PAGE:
Bear spray is a useful tool that can help protect humans and bears in limited circumstances. If a bear isn’t serious about mauling, killing, and/or eating the human, the spray can convince it to stop investigating the human and leave them alone. But the ability of spray to stop bears bent on attack is far less certain. Here are two more cases where bear spray failed and bullets were necessary. From kxlo-clcm.com . . .
A lone female grizzly bear reportedly surprised a man hunting elk at Big Creek north of Gardiner on Oct. 28. The hunter reported to Montana Fish, Wildlife & Parks that he came upon the bear feeding on a carcass in the brush and that the bear charged him. The hunter said he first used bear spray to deter the attack then shot the bear in self defense.
The second incident was reported on Oct. 31 by a group of elk hunters who said they came upon and surprised a female grizzly bear with two young bears at Johnson Lake near West Yellowstone. The hunters said they first used bear spray on the charging bear but, as the bear continued to approach, they reportedly shot the bear in self defense.
I have a friend who is a mail carrier. We had a conversation about the effectiveness of pepper spray on preventing attacks by dogs. (“Dogs and bears, which diverged some 50 million years ago, are 92 percent similar on the sequence level,” nationalgeographic.com reports.) My postal carrier friend said that the stereotype of dogs attacking postmen is dead on accurate. It’s a challenge he faces everyday. Then he gave this assessment of the effectiveness of pepper spray.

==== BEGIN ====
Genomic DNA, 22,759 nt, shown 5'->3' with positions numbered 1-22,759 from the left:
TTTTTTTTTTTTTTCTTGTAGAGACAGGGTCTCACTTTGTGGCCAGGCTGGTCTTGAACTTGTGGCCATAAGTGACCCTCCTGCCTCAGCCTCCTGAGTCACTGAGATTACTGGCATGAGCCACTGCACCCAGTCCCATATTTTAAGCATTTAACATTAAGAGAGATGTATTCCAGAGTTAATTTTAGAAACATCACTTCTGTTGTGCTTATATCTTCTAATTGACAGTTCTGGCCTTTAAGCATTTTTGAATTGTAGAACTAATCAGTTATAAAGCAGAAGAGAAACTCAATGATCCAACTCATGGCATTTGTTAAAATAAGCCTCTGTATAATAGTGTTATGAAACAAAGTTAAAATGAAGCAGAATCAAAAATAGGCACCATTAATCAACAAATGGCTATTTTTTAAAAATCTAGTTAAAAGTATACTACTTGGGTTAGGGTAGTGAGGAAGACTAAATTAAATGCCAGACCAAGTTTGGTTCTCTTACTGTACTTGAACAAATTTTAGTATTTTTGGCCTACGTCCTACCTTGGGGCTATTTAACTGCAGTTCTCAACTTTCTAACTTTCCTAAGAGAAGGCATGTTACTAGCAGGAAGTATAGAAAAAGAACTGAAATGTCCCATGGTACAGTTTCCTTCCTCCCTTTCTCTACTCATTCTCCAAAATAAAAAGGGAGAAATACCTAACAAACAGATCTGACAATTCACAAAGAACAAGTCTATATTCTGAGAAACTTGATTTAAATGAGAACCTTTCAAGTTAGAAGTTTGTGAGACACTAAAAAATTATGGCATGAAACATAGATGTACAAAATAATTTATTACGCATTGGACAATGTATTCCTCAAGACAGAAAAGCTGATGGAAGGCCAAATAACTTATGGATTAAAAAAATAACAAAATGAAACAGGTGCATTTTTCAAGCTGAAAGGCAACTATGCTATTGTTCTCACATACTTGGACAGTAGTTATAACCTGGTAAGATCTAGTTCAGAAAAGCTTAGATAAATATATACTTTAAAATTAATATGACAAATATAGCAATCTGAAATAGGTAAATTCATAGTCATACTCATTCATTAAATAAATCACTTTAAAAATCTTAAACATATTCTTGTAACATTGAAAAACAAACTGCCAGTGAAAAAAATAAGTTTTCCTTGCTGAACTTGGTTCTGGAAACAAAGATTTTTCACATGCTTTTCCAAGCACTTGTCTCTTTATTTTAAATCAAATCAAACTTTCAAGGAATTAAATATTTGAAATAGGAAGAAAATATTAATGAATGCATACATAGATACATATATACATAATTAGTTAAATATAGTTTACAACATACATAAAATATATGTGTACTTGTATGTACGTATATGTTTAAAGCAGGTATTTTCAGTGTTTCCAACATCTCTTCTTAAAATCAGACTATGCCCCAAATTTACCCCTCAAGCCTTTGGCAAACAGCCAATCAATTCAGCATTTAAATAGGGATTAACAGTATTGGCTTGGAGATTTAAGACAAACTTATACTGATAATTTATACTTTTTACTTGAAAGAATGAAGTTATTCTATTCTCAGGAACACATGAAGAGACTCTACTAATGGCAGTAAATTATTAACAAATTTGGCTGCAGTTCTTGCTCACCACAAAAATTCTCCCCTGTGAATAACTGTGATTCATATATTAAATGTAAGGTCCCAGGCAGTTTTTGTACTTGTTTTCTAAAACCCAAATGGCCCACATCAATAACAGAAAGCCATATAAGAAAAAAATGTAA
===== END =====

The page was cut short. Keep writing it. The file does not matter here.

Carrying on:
If a dog has made up his mind to bite you, the spray does not work. If the dog is ambivalent about actually attacking you, the spray can have a deterrent effect.
FWIW, several peace officers have said the same thing about men.The fact is that firearms are much more effective at stopping aggressive bears than is bear spray. The reputation of bear spray is built on its use on non-aggressive bears that are merely curious, and/or far too habituated to the presence of humans.
The conundrum here: bears that are that habituated to humans are a serious threat that should be eliminated. They may be dissuaded by bear spray now, but in the future, when they are hungrier, larding up for hibernation or are being more territorial, they will likely cause a serious problem for another human. So bear spray just puts the problem off on someone else in the future, perhaps someone who does not have bear spray or a firearm.
The responsible thing to do: put down bears that are habituated to humans before they become a deadly problem for someone else. Transporting them does not work.
This leaves the rare wilderness circumstance where a bear has never seen a human before and needs to be taught that they are best left alone. Bear spray might serve in that circumstance.
Bear spray also serves as something of a defense for those who have a psychological fear of firearms, those who are willing to transport a holstered bear spray container but not a holstered pistol, or who are forbidden by various governments from having a dependable means of defense. Which is a dangerous practice, but better than nothing. Maybe.
©2015 by Dean Weingarten: Permission to share is granted when this notice is included.